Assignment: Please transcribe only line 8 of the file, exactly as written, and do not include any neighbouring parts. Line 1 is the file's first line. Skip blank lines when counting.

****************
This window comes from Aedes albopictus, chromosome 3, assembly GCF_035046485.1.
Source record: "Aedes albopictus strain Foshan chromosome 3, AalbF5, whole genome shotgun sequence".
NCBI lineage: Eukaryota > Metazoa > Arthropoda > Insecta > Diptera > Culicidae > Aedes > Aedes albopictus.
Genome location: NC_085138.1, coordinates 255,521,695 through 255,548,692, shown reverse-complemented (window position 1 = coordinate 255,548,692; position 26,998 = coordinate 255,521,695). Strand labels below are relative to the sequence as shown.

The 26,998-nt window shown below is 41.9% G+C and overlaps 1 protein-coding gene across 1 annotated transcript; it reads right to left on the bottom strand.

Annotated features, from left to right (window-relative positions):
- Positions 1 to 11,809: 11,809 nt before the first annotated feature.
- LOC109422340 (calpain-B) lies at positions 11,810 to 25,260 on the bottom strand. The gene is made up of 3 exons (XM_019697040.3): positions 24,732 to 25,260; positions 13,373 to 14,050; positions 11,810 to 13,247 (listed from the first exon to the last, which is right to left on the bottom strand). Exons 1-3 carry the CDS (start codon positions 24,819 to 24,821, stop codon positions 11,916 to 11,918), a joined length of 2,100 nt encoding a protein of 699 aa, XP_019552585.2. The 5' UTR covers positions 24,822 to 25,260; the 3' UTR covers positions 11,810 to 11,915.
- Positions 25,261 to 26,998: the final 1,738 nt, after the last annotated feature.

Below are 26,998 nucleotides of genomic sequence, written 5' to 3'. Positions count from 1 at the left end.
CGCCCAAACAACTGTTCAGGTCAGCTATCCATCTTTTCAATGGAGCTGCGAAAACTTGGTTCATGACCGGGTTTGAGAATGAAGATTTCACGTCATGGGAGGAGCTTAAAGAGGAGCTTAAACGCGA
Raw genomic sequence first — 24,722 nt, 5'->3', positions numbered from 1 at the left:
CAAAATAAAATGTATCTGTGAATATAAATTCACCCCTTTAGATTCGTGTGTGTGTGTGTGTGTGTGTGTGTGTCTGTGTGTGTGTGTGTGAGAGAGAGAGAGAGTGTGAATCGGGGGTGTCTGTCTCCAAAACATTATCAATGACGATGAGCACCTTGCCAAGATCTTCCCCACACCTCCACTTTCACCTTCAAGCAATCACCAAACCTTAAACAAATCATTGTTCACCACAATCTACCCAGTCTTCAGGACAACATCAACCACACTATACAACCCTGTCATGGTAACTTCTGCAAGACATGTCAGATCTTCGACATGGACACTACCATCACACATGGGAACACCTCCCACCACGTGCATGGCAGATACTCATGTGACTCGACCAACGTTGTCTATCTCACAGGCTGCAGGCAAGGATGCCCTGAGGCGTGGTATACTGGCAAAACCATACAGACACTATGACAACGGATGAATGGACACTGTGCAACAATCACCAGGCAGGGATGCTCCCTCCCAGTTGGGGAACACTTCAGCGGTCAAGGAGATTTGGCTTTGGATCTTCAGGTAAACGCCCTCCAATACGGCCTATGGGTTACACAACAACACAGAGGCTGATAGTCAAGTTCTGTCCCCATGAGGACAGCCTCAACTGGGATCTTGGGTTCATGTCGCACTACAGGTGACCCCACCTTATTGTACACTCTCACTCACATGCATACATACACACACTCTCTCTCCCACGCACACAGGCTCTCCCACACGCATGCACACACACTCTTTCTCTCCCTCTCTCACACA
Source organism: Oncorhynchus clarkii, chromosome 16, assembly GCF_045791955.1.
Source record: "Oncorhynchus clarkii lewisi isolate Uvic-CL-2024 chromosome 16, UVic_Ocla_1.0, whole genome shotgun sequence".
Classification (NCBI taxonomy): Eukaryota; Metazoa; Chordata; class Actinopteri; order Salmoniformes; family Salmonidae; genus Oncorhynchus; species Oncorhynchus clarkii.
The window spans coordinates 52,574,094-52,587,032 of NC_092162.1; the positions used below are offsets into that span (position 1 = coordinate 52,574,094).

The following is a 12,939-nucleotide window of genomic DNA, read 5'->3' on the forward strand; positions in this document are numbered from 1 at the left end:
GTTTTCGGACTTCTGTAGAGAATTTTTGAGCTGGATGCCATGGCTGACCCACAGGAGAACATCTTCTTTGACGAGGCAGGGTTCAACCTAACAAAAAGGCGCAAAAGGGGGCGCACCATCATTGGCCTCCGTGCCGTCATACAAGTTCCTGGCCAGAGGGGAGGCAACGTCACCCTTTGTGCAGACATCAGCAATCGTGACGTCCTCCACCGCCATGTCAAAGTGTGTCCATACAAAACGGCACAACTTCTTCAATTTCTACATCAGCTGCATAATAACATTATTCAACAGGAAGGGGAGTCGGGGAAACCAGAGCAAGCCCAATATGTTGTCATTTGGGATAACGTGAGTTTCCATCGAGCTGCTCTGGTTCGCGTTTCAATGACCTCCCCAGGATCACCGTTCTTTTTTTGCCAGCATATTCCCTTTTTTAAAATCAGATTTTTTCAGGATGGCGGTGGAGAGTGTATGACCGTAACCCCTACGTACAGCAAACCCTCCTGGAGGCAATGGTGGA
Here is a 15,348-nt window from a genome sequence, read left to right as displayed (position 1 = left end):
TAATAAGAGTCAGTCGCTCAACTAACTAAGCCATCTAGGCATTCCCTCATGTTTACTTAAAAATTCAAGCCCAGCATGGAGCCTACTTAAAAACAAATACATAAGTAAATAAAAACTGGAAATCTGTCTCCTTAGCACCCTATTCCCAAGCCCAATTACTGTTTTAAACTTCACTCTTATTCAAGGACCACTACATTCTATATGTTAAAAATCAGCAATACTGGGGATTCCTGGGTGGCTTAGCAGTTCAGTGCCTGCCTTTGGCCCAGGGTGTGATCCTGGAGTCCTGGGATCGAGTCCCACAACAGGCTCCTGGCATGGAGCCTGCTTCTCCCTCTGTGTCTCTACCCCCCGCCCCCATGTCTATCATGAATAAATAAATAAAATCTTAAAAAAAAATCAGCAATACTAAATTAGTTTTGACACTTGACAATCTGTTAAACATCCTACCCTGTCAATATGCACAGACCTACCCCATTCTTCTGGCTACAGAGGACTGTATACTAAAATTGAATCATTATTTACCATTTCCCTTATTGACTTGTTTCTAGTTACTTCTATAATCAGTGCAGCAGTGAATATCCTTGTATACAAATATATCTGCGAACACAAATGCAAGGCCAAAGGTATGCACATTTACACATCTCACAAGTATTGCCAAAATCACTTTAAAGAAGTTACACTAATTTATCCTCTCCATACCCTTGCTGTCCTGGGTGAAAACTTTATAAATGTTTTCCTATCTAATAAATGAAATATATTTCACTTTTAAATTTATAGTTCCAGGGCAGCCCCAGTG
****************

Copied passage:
- LOC109422340 (calpain-B) lies at positions 11,810 to 25,260 on the bottom strand. The gene is made up of 3 exons (XM_019697040.3): positions 24,732 to 25,260; positions 13,373 to 14,050; positions 11,810 to 13,247 (listed from the first exon to the last, which is right to left on the bottom strand). Exons 1-3 carry the CDS (start codon positions 24,819 to 24,821, stop codon positions 11,916 to 11,918), a joined length of 2,100 nt encoding a protein of 699 aa, XP_019552585.2. The 5' UTR covers positions 24,822 to 25,260; the 3' UTR covers positions 11,810 to 11,915.